Using the web as a source of information and place of interaction has become such second nature that it is not often we stop to think of all the steps—one right after the other, at the speed of light—that are necessary for us to be able to open one website or perform a Google search. I would say that it is like a massive system of networked cables and antennas, technical standards, hardware and software, big data bases, and multimedia content is put in motion when we hit “Enter” after entering a query on Google that is meant to serve us a list of results , but it wouldn’t be the most accurate description. It is rather like when we hit that “Enter” button and obtain that list of results, we have actually entered an ongoing socio-technical process of information flows and political, social, economic, and cultural relations among both human and non-human actors across the globe that has kept that massive system active for decades now.
I use a Google Chrome browser to go on the web on my laptop. The way this browser has been set up is that I no longer need to go to google.com in order to do a Google search; I can simply type my query into the address space in the tool bar and hit “Enter” and it will recognize it as a such. This step-saving feature has also been incorporated in browsers such as Firefox and Safari, as shown in images below.
It is an example of an evolution of a user interface based on use. As more people rely on commercial search engines to start browsing information on the web, browsers developers noticed they could save the user the step of having to first go to a search engine’s site to then perform a query. While this small step seems insignificant, it has to be noticed that when I type google.com on my browser’s address space, a communication process begins between my computer and a network of servers, routers, and a big data system (the Domain Name System) that takes several back and forth ‘hops’ across a global network in order for me to access the famous search box screen.
It’s true that this digital saga can take only seconds, if that, here in Washington DC. But connectivity speeds vary greatly across the globe and any mili-second that can be reduced from the process of a user searching for something on a commercial search engine—that is, from how easily the user can interact with the interface provided, how fast can it perform a query that provides her with the results she actually hopes to find, how fast can it serve a list so that the user doesn’t go away—can be of great value. Making the address space function as the window to the search engine directly saves time and keeps users happy.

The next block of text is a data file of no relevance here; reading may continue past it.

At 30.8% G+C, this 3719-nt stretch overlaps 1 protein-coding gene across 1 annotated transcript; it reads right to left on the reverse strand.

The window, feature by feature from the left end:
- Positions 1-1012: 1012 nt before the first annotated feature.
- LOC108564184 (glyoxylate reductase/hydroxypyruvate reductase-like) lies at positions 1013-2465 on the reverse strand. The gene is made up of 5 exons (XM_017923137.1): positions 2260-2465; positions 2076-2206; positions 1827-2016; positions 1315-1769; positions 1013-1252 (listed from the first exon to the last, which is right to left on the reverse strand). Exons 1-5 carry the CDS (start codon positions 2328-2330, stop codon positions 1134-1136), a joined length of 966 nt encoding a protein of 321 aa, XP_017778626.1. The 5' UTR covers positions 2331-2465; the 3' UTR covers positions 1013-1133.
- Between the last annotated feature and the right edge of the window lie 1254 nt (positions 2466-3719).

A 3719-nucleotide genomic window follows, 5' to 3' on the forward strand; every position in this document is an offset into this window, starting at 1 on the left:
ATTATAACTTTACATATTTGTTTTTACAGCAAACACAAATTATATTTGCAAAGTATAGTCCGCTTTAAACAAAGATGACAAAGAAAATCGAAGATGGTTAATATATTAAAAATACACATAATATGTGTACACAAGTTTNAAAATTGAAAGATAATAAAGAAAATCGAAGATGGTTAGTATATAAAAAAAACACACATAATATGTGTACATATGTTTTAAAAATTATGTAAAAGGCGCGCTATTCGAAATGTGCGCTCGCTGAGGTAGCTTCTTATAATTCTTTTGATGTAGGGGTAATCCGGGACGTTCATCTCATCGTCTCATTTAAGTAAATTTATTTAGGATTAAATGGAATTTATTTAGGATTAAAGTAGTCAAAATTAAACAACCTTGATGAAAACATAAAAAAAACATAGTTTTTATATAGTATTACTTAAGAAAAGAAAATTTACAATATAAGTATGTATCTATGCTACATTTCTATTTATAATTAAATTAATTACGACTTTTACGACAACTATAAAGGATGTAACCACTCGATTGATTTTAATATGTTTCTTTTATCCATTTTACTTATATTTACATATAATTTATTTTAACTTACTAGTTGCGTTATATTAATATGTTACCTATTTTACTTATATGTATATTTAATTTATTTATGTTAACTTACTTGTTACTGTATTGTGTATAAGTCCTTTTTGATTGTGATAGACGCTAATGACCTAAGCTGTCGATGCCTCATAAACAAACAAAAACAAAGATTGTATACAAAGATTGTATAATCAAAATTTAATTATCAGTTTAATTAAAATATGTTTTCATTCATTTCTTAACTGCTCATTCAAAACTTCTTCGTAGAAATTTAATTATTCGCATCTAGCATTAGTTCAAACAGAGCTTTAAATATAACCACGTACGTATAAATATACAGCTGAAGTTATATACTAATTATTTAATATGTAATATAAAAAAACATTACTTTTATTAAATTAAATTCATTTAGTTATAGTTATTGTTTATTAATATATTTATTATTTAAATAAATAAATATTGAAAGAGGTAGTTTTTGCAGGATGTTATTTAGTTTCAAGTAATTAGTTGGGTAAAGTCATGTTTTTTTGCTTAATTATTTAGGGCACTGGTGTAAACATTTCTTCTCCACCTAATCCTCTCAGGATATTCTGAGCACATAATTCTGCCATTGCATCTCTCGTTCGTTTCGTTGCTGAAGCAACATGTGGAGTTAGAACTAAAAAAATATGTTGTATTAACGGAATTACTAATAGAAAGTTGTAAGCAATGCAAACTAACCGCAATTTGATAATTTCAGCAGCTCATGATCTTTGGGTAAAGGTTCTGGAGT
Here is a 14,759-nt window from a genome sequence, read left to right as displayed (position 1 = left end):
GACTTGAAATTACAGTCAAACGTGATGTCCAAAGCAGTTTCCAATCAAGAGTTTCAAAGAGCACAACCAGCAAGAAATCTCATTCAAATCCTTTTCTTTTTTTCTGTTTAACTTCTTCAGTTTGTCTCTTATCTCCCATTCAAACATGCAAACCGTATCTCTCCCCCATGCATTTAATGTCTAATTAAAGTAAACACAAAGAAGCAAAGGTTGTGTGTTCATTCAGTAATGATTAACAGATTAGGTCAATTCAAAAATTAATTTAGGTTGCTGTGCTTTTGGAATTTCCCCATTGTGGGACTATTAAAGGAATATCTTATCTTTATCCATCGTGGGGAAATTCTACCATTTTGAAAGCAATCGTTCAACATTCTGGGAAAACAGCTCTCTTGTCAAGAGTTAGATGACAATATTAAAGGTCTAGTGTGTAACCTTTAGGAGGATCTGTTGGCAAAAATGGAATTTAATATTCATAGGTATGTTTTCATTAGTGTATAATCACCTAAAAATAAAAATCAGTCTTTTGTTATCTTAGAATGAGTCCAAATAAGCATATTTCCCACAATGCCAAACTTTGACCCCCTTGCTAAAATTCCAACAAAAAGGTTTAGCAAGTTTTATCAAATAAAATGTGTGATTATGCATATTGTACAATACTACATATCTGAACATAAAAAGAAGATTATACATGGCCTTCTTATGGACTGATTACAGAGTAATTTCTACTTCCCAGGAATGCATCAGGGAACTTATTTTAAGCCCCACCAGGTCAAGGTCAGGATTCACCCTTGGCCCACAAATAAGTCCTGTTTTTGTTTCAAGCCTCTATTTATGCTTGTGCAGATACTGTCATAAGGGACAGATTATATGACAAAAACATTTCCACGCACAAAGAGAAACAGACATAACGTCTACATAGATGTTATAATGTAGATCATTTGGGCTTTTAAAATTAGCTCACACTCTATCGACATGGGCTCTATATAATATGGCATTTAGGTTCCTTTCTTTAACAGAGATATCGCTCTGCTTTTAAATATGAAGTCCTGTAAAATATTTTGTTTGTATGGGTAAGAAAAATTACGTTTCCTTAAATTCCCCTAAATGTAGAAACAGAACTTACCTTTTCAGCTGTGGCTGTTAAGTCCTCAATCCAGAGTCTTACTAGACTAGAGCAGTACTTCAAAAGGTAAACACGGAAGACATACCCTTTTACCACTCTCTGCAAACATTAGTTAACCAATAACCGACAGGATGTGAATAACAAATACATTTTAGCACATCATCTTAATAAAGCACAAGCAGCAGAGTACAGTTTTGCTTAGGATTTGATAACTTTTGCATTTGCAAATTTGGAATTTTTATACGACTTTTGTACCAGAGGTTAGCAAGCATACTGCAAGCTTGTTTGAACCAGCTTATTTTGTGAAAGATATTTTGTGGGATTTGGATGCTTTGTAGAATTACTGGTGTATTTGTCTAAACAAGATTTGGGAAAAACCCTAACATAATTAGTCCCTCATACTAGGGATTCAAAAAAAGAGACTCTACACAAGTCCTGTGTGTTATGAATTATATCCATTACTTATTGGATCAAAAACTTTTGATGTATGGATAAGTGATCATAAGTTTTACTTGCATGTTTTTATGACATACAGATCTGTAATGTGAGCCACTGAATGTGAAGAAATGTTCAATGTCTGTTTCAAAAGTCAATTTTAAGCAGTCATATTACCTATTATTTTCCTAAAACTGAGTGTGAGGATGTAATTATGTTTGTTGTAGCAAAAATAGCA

In my case, once I enter a query on the address space of the Chrome browser, a communication process starts from my computer directly with the Google’s web server, there is no need to ask the DNS anything. As soon as Google’s server gets it, they run it against a different big data base, an index of search terms that has been continuously updating through Google’s crawling Googlebot for years and that it’s processed according to over 200 factors before serving me a result list.
It seems that this address space, created in the first instance as the tool through which a user would enter the domain name (that is, the name of the website, say, wikipedia.org) of the site she meant to access—either because she would know it or because she would guess it—has evolved through user and developer experience to become a more complex modular function. It is modular in the sense that it is made up of modules, “unit[s] whose structural elements are powerfully connected among themselves and relatively weakly connected to elements in other units” (Baldwin and Clark, 2000, p. 63). The weak links to other units in the browser are evident in the sense that the address space can be used independently of other functions in the browser, such as the bookmarks or the browsing history. But there are also less evident links established in this modular function.
As it can be seen in the image above, a known feature of Google’s search engine is the Autocomplete function, by which the search box provides the user with a series of potential search terms he or she may mean based on data Google collects on their past searches along with data collected about other people’s searches, including Trending stories. This address space then is made up of modules that not only combine more efficiently certain functions a user takes in a browser, but that also link it to databases of personal information on the user individually but also on Google’s millions of users collectively, as well as to algorithms that process these data according to user input.
The description so far has only reached the action of performing a search on a browser through its address space, and yet several functions, interactions, and connections can be observed. The browsing on the web we take for granted is part of an ongoing process of many flows of information that happen so quickly it is easy to miss them, but they reveal a lot about how many process actually take place on the web.